Spring in Belfast
by Derek Mahon
Walking among my own this windy morning
In a tide of sunlight between shower and shower,
I resume my old conspiracy with the wet
Stone and the unwieldy images of the squinting heart.
Once more, as before, I remember not to forget.
There is a perverse pride in being on the side
Of the fallen angels and refusing to get up.
We could all be saved by keeping an eye on the hill
At the top of every street, for there it is,
Eternally, if irrelevantly, visible—
But yield instead to the humorous formulae,
The spurious mystery in the knowing nod;
Or we keep sullen silence in light and shade,
Rehearsing our astute salvations under
The cold gaze of a sanctimonious God.
One part of my mind must learn to know its place.
The things that happen in the kitchen houses
And echoing back streets of this desperate city
Should engage more than my casual interest,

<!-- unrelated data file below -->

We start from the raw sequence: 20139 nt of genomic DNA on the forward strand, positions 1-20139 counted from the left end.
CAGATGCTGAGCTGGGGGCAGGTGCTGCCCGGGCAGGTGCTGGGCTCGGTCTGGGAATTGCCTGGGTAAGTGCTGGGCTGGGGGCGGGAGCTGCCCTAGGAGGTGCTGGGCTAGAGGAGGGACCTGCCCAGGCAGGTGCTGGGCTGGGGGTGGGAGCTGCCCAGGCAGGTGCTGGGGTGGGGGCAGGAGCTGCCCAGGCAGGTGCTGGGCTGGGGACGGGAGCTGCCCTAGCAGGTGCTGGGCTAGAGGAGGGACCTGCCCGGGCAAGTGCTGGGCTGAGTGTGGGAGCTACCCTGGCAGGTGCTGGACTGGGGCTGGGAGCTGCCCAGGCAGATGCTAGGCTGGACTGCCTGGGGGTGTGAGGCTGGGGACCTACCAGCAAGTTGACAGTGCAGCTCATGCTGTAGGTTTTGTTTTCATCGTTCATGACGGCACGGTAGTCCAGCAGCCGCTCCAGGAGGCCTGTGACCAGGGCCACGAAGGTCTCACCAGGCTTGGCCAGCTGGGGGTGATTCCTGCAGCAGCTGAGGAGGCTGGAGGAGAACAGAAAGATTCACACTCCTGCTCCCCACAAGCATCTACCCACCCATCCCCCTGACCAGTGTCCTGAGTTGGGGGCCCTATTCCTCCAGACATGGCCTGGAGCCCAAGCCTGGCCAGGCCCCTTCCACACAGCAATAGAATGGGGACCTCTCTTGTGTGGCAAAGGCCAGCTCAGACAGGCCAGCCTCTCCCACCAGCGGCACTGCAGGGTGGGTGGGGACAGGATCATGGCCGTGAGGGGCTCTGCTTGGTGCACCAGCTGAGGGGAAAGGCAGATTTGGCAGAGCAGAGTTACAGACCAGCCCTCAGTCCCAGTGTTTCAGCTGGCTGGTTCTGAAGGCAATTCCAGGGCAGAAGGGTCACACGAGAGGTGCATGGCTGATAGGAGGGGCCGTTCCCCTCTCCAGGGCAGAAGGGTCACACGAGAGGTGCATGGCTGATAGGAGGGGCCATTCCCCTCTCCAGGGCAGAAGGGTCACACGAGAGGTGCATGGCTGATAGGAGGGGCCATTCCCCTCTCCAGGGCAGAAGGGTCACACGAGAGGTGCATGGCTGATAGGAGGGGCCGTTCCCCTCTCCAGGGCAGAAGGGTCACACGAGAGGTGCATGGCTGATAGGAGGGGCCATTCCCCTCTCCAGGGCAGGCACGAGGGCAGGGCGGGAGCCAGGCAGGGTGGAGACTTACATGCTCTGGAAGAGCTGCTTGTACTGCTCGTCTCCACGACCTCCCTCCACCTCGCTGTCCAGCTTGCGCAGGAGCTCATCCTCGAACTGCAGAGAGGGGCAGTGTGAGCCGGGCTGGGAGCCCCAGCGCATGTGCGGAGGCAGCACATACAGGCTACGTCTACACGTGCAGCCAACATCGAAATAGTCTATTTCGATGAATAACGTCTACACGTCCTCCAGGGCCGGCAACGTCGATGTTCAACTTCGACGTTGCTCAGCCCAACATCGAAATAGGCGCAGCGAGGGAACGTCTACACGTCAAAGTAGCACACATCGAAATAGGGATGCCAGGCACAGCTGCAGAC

Exact more interest than my casual pity.
PHOTO: Cavehill, with a view of Belfast, Northern Ireland by Roman Zaremba, used by permission.
ABOUT THE PHOTO: Cavehill overlooks the city of Belfast, Northern Ireland. It is distinguished by its “Napoleon’s Nose,” a basaltic outcrop that resembles the profile of the emperor Napoleon. All of Belfast can be seen from its peak, as can the Isle of Man and Scotland on clear days. Cavehill is thought to be the inspiration for Jonathan Swift‘s Gulliver’s Travels. Swift imagined that the Cavehill resembled the shape of a sleeping giant safeguarding the city.
NOTE: Belfast has been the capital of Northern Ireland since its establishment in 1921 following the Government of Ireland Act 1920. It has been the scene of conflict between its Catholic and Protestant populations. The most recent example was known as the Troubles — a civil conflict that raged from around 1969 to 1998. Belfast city centre has undergone expansion and regeneration since the late 1990s. However, tensions and civil disturbances still occur despite the 1998 peace agreement. Belfast and the Causeway Coast were together named the best place to visit in 2018 by Lonely Planet. Tourist numbers have increased since the end of The Troubles, boosted in part by newer attractions such as Titanic Belfast and tours of locations used in the HBO television series Game of Thrones.